Longer listens: Nicole Holofcener

Nicole Holofcener talks about making movies and why she hates people who drive Hummers.

Salon Staff
May 8, 2006 9:45PM (UTC)

For a compelling and intelligent interview with the talented and charming filmmaker Nicole Holofcener, you need look no further than our own Andrew O'Hehir's column last month, in which the 46-year-old Holofcener discusses her latest work, "Friends With Money." (The movie opened last month on fewer than 30 screens nationwide but has since ballooned to more than a thousand, well exceeding the expectations for the $6 million production.) If you'd like to hear the sound of Holofcener's voice, though, check out this pair of public radio interviews.

In this selection (9:40, MP3) from a recent edition of WNYC's Studio 360, Kurt Andersen talks with Holofcener and Catherine Keener -- who has appeared in all three of Holofcener's films ("Walking and Talking," Lovely and Amazing" and "Friends With Money"). "I don't want to work with Catherine anymore," Holofcener jokes. "It's inevitable that we're not going to work together someday," Keener replies, "and I'm the one who's going to be hurt."


And in this longer conversation (21:13, Real Audio) with Euan Kerr of Minnesota Public Radio -- an edited version of which was included in a recent broadcast of NPR's "All Things Considered" -- Holofcener, who now lives in Southern California but is an alum of NYU and Columbia University's film school, talks about the hang-ups that led her to write "Friends With Money." "People will tell you [about] their experience at the gynecologist or how they had sex with their boyfriend, but if you say something [like] 'Yeah, what did you make on that job?' they'll just freeze up," says Holofcener. "It makes me want to make everyone say what they make. I want you to tell me what you make and then I'll tell you what I make and then we'll be friends. Or not." Elsewhere she discusses the constant dance of disdain and sympathy that comes with living in L.A. and that animates her films. "I have to watch my own tendency to judge and I feel that I'm kind of working it out in this movie," she says. "I'm on the freeway in L.A. and I'm driving next to a guy in a Hummer and I'm like, 'What an asshole.' ... They're proud that they're driving this incredibly overpriced car that gets 10 miles to a gallon that will kill anything it hits because it's twice the size of any other car. And I hate that person and I'm filled with rage for them ... and then I look at them and they're slumped or they've got these sunglasses that are too big or, you know, they're picking their nose. And I realize they're just some poor schlub trying to get through their day or trying to feel better about themselves."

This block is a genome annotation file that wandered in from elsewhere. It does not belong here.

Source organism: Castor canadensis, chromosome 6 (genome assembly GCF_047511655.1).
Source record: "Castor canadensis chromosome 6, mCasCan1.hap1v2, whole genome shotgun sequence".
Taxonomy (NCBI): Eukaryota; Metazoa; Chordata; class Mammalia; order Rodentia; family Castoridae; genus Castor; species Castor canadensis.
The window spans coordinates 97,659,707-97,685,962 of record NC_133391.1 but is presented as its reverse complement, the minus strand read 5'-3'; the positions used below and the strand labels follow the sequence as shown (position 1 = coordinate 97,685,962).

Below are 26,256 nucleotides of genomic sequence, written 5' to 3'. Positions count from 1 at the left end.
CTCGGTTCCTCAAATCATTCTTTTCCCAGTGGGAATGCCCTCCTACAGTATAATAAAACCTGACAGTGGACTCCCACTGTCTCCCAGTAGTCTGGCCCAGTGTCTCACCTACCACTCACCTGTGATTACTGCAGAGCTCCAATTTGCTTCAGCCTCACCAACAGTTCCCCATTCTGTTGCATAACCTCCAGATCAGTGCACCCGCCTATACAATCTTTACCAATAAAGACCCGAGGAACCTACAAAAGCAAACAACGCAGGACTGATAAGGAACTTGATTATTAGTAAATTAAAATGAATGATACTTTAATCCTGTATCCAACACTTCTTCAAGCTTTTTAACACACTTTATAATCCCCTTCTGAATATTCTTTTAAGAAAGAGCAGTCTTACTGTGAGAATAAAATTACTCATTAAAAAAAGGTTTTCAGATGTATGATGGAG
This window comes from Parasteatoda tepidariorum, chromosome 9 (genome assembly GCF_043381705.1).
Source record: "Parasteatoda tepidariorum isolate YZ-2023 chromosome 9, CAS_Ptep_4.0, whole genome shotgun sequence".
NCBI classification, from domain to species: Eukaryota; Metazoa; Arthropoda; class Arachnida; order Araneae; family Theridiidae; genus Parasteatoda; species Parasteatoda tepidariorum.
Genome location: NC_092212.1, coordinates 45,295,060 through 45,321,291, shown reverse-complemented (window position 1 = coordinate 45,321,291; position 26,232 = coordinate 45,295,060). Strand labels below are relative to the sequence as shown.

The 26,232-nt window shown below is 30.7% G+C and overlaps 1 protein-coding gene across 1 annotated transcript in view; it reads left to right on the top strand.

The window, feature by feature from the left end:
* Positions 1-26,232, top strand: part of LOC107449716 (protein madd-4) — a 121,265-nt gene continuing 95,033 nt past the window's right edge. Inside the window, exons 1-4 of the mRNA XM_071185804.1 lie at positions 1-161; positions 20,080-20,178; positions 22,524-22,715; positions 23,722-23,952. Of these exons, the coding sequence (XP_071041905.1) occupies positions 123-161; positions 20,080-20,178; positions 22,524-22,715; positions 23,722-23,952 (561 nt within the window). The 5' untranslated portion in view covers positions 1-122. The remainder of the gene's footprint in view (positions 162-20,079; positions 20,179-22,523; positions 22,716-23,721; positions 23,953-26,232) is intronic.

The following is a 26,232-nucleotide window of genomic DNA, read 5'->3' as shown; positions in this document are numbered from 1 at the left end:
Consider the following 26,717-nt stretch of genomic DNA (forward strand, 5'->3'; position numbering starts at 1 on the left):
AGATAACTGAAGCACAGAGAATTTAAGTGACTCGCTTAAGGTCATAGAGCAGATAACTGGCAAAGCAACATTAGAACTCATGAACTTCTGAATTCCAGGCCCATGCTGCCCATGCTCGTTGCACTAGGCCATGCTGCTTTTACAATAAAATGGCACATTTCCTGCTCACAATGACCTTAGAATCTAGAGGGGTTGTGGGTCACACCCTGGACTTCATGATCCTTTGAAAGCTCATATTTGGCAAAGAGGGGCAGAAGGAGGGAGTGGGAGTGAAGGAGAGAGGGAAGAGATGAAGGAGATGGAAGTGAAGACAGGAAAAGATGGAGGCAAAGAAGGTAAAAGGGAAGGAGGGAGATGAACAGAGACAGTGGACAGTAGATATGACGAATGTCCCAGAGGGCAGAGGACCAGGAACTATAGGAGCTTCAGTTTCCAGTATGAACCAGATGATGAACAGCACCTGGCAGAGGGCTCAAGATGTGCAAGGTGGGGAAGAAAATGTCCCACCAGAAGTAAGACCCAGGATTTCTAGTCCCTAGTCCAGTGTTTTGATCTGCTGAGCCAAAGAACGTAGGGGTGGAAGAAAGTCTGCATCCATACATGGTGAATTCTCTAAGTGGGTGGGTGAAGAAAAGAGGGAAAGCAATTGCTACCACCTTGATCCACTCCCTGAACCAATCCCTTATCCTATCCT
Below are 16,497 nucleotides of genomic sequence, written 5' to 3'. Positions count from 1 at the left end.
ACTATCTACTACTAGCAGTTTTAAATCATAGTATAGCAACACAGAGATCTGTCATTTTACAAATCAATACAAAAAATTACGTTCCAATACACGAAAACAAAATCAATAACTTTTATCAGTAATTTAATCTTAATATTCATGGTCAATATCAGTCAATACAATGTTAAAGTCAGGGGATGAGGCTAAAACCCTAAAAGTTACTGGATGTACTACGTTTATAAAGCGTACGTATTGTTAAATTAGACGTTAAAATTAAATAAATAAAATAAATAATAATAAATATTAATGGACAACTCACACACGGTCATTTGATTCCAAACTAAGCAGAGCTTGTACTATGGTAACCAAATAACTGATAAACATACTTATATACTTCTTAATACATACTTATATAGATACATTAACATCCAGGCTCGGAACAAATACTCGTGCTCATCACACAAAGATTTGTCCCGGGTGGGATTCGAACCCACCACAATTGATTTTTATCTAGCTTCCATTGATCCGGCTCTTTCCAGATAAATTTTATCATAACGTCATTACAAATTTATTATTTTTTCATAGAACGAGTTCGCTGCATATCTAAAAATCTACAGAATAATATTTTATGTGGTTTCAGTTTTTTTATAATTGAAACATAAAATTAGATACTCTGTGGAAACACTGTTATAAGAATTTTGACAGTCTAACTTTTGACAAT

-- Ira Boudway

Salon Staff

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